Most of California's legislators and congressional representatives will be elected over the next decade from districts dominated by white voters, the state's new political maps show.
Districts drawn by the state's first-ever redistricting commission may bolster the clout of other racial groups – particularly Latinos – but probably not end the longtime political dominance by whites.
Caucasians currently hold nearly two of every three legislative seats, for example, even though California's white population fell to below 50 percent of the state total more than a decade ago.
"The overrepresentation of whites, I think, will continue," said Marqueece Harris-Dawson of the African American Redistricting Collaborative. "Hopefully, that will be a focal point of the redistricting process (in 2021)."
In six of every 10 new legislative and congressional districts drawn by the California Citizens Redistricting Commission, whites comprise more than 50 percent of the adult citizen population, exceeding the total of all other groups combined, according to statistics by Redistricting Partners, a research and consulting firm.
The imbalance is due largely to population distribution – not racial discrimination – analysts say, adding that candidates of any color are potential contenders in districts dominated by their party.
"Minorities, more and more, are getting the ability to get elected almost anywhere," said Paul Mitchell, a Democratic strategist and leader of Redistricting Partners.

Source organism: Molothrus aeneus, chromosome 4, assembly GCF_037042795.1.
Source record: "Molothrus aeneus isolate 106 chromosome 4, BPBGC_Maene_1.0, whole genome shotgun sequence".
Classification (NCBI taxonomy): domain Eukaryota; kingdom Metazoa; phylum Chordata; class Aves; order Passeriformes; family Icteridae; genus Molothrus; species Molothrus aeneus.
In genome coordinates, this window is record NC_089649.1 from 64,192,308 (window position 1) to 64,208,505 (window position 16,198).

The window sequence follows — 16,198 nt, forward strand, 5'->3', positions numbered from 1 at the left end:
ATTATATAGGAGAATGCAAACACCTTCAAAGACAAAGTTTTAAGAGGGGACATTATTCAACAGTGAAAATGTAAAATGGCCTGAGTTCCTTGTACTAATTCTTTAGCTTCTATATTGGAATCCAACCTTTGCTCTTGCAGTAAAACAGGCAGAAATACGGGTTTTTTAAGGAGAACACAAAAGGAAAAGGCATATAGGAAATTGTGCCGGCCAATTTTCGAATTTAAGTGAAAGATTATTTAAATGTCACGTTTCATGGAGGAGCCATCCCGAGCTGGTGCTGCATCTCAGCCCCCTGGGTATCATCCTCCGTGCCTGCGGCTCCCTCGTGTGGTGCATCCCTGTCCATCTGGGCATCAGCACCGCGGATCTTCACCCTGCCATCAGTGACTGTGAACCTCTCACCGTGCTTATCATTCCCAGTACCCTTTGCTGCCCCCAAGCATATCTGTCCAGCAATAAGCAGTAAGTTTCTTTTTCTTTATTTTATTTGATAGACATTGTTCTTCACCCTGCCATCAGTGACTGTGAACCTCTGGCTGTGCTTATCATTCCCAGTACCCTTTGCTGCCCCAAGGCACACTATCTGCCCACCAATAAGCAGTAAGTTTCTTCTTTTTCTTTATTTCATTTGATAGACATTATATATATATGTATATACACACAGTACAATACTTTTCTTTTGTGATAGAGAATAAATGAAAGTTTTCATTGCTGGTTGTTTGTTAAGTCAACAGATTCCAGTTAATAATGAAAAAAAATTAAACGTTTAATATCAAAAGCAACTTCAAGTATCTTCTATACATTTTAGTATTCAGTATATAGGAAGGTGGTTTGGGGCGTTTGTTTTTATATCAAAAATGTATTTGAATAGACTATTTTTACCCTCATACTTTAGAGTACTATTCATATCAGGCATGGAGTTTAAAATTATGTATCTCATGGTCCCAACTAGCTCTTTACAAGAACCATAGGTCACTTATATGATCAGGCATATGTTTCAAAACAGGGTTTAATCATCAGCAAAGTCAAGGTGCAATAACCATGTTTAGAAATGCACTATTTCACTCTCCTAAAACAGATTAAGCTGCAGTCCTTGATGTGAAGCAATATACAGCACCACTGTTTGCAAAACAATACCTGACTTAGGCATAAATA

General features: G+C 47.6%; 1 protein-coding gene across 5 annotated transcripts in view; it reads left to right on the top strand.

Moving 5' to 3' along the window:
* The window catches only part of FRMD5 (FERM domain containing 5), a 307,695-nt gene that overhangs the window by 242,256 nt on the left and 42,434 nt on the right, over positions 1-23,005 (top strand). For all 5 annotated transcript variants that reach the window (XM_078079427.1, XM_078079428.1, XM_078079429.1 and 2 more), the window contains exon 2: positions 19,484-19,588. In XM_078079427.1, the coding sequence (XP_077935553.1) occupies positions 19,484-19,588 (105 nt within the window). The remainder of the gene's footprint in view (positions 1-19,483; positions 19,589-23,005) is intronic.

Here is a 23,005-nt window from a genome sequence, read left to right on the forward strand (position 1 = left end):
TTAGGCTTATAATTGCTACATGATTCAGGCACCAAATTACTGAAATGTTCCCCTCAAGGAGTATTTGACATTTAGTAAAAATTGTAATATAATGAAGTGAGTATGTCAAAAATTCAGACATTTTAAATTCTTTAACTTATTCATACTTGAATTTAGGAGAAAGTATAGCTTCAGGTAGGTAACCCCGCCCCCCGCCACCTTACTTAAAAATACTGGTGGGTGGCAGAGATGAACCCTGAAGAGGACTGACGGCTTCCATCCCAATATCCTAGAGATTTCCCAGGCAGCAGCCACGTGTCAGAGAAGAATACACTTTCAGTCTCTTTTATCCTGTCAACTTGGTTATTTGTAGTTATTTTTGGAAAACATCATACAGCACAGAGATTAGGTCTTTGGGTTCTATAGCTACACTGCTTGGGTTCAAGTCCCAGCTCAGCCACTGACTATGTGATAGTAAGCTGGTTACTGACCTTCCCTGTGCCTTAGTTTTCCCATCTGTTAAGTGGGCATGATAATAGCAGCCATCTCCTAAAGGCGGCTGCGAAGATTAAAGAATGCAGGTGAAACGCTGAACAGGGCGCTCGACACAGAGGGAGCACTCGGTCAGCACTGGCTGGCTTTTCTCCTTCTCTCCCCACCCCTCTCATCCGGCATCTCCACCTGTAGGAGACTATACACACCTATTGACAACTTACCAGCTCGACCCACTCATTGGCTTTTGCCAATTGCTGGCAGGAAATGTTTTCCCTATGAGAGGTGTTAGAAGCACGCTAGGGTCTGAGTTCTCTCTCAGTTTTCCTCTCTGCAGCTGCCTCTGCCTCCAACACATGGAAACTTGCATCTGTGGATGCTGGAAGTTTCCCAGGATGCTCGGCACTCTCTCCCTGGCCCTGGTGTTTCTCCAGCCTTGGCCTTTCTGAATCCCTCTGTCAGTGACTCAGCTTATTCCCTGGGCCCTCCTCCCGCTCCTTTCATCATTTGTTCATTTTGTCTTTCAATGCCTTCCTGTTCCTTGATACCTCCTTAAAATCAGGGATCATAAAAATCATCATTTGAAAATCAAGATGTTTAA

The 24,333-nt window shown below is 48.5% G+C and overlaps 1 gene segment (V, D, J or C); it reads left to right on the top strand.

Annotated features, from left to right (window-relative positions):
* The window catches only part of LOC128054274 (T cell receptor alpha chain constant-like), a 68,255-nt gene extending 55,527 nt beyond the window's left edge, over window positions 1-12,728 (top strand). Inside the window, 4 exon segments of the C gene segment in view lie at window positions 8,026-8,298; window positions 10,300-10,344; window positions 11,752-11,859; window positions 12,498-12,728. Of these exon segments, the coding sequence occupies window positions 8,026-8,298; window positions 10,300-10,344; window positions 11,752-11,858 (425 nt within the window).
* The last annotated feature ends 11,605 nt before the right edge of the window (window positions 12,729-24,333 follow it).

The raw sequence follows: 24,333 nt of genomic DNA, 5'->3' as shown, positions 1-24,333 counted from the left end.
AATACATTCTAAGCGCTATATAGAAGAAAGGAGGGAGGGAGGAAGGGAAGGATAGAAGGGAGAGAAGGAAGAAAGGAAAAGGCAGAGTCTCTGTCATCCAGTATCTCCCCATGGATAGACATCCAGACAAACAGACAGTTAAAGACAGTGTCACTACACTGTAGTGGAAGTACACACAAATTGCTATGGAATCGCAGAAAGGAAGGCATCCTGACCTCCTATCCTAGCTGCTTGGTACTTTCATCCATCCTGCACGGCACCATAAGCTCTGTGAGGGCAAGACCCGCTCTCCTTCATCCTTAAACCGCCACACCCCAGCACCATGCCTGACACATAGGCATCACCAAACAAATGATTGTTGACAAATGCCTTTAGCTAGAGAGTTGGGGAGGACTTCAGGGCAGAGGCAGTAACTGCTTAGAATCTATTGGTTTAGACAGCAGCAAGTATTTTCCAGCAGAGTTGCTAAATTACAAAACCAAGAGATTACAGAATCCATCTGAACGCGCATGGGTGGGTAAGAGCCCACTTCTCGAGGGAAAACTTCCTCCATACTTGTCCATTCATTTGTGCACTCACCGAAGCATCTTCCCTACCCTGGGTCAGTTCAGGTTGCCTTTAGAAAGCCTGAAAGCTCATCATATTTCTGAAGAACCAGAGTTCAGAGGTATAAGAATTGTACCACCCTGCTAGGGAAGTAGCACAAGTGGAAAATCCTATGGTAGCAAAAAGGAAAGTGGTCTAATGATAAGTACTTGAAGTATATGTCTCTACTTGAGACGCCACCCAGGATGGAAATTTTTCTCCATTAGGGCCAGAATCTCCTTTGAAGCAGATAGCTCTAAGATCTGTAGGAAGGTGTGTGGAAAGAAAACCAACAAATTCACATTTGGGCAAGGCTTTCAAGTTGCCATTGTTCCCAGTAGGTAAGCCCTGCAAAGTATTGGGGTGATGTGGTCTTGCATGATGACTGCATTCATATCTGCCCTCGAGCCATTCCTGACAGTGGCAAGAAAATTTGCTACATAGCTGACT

In the capital area, for example, Richard Pan of Sacramento and Mariko Yamada of Davis are Asian Americans who captured Assembly seats in districts where that racial group represents only a small fraction of the citizen voting age population.
No legislative district in California currently has a majority of African Americans in its adult citizen population, yet six black lawmakers hold Assembly seats and two hold Senate seats. Latinos constitute a majority of the citizen voting age population in 14 districts but hold 23 legislative seats.
Political analyst Tony Quinn, a former GOP legislative aide, said that it is virtually impossible to draw equal numbers of "majority minority" districts because whites tend to dominate the state's rural counties, coastline and Los Angeles suburbs.
Whites account for two-thirds of the state's likely voters, the Public Policy Institute of California says. "Whites still account for about 60 percent of votes cast," Quinn said.
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